Jan. 17, 2019– Mary Greeley News – As the partial federal government shutdown drags on, the 35 million children across the country who rely on free or reduced cost school lunches don’t have to worry — yet.
In a Jan. 9 advisory, the U.S. Department of Agriculture said it has enough previously approved funding to reimburse schools for meals provided through the National School Breakfast and Lunch program through the end of February.
Some schools have already cutting back before this date on what they feed the children. All states are NOT are funded through the Department of Agriculture.
South Dakota, my state is one the does not have school lunch funding through the Department of Agriculture. I guess we are a bit more self sufficient that other states. There is a free lunch program, but the State of South Dakota pays for it, all buy its self. No Federal Department of Agriculture Government hand out.
So, you can imagine my surprise today when I seen several states that were now cutting back of feeding the children.
One article says “Should the impasse last beyond that, school districts may need to find emergency funds to cover the cost of food.
Of the 35 million kids served daily through the program, about 66,000 are in Rockland County and around 129,000 in Westchester County, according to state data. For the 2017-18 school year, total federal support for the program was about $120 million.”
So far VANCE COUNTY, NC reported some of the items will be cut because of the government shutdown.
County statistics show that in the county, 90 percent of students qualify for free or reduced meals at school.
Starting next week, the county’s menu will change.
"Vance County Schools has announced that beginning Jan. 21, the school district will begin to provide students with “minimum level” school lunches to conserve funds in the wake of the federal government shutdown." #ncpolhttps://t.co/eLaJ9dDcM0
— Real Facts NC (@RealFactsNC) January 17, 2019
January 21 is Dr. Martin Luther King, Jr. Holiday; All Schools and Offices Closed t is announced. So, the kids and their parents won’t have to worry at least on that day.
The school system announced that it is moving to minimum meals consisting of two vegetables, bread, fruit and milk.
There will be no more fresh produce for middle and high school students.
At elementary schools, they’ll get it only twice a week.
The U.S. Department of Agriculture said school meal funding is in place through March.
“As the federal government shutdown continues, it affects our small, rural school system more quickly than school districts which have much larger fund balances,” said Terri Hedrick, public information officer for the school system.
At the state level, the Department of Public Instruction said it has not advised any school districts to make changes as yet but said the decision is up to each district independently.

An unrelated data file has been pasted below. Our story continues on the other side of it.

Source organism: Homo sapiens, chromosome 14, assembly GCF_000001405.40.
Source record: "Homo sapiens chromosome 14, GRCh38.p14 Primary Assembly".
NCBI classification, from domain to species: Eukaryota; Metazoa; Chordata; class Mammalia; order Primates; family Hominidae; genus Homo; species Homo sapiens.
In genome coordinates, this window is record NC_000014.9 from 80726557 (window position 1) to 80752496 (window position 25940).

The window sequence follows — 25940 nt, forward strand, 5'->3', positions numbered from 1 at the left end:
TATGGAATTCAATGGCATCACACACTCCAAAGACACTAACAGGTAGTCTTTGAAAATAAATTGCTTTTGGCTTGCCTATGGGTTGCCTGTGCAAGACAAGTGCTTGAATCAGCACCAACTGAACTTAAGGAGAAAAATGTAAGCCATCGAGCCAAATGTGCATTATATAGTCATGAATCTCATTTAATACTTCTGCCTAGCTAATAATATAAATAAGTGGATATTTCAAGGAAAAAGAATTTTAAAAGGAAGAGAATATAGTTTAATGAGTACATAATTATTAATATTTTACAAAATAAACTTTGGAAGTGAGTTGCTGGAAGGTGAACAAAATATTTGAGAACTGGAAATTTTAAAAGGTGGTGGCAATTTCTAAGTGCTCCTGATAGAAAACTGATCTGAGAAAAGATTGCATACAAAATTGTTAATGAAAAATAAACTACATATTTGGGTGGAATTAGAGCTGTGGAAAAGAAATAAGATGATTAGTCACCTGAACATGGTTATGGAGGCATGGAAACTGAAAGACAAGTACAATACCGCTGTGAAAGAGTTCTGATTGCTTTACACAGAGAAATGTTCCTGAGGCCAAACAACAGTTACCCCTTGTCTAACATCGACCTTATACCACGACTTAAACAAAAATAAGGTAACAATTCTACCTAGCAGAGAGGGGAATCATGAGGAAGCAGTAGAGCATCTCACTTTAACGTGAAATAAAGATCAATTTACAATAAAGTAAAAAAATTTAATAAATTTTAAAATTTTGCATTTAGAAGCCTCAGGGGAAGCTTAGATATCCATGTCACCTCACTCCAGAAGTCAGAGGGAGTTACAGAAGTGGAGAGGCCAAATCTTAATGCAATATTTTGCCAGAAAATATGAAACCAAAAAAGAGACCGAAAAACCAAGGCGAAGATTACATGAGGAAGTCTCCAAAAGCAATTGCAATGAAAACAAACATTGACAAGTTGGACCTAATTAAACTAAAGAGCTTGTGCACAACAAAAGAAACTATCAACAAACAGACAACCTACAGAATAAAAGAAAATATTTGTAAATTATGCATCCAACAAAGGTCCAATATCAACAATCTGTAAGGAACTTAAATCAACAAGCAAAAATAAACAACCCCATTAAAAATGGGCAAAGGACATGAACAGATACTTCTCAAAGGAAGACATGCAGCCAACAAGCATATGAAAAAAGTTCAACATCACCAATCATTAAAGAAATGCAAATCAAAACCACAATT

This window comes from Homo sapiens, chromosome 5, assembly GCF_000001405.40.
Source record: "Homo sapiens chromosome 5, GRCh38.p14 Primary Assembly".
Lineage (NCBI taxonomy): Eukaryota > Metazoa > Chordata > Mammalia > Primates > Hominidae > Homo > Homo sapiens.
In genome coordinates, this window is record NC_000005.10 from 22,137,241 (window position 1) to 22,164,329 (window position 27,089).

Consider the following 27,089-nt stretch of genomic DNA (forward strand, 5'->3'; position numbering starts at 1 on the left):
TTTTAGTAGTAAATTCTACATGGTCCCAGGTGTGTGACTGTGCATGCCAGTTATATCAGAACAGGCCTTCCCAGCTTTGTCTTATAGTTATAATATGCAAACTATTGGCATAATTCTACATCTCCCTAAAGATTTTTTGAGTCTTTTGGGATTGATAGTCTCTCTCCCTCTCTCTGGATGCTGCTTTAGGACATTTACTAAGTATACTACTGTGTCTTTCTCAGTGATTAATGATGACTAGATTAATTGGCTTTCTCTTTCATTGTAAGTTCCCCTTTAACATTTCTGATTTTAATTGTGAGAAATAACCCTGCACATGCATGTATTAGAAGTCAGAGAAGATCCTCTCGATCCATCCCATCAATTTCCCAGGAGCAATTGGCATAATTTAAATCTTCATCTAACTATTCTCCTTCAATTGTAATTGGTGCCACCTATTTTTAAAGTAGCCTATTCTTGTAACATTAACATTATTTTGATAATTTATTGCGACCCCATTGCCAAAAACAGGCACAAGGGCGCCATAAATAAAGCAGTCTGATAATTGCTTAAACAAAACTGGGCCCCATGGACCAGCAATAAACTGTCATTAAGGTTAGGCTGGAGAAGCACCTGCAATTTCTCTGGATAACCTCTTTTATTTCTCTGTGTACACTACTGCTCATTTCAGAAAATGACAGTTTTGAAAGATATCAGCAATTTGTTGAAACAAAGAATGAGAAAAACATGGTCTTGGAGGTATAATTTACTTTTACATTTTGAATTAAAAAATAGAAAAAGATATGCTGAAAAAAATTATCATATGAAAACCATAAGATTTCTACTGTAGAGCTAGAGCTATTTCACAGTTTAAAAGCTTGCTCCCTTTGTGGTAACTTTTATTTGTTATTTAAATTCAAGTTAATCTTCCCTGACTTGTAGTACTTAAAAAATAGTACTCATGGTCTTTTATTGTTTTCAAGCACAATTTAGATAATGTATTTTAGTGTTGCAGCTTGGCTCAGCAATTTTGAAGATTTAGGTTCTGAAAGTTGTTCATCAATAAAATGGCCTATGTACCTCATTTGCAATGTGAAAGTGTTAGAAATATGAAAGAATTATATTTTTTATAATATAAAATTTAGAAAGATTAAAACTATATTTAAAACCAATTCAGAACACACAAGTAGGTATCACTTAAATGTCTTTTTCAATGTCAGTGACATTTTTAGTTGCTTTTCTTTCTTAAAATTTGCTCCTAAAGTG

Here is what they have posted on the school’s web site
VCS Officials Modify Student Lunches
Our school system has taken precautionary measures to conserve food during the federal government shutdown to ensure all students will still receive breakfast and lunch each day at school.
The student meal changes will be effective January 22.
Breakfast for students at all schools will be served each day with no changes. Lunch menus each day will be modified. Students will be served one main dish, instead of the usual two, bread, two vegetables, fruit and milk. Fresh produce will still be provided to elementary students twice each week through the Fresh Fruit and Vegetables Program.
Vance County Schools was first notified by the U.S. Department of Agriculture (USDA) on January 4, that the federal government shutdown would affect funds for our school system’s School Nutrition Program.
School system officials subsequently were notified on January 7, by the N.C. State Department of Agriculture that food shipments were only guaranteed to our schools through March. On January 12, the USDA notified school districts that federal funds are only available through March.
Understanding our limited resources (cash reserves), we began planning for the long-term impact to our food service program should the federal shutdown continue. We made the decision to alter our food options to conserve funds as long as possible.
The Vance County Schools child nutrition program is funded through a reimbursement by the Federal Government. A total of 95 percent of our program’s budget is provided through these federal monies. Federal reimbursements for student meals are usually received in our district 30 days after the meals are served.
Our school system has one-and-a-half months of funding reserves on hand to support our child nutrition program once funding is no longer available through the USDA. We recognize that we must plan to make the most of our resources and that we have a responsibility to meet the needs of our children. Our priority is ensuring our students receive breakfast and lunch every day and that continues to be the priority of our school system.
We are committed to providing breakfasts and lunches each day to all of our students.
We will continue to assess our school nutrition services on a regular basis as the shutdown continues.
A fake rumor making the rounds is that FDA inspectors are not inspecting the food we eat. This is another political lie.
“The USDA is one of nine federal agencies that will remain shut down until President Donald Trump and Congress can reach a deal.
At the USDA, which oversees meat, poultry and processed egg products, inspections are still going on because they’re considered essential, but they could slow down as a result of furloughs, the agency has said.
Aside from school meals, the USDA will continue funding the Supplemental Nutrition Assistance Program (SNAP) and WIC — which provides aid for new mothers and pregnant women — through the end of February.”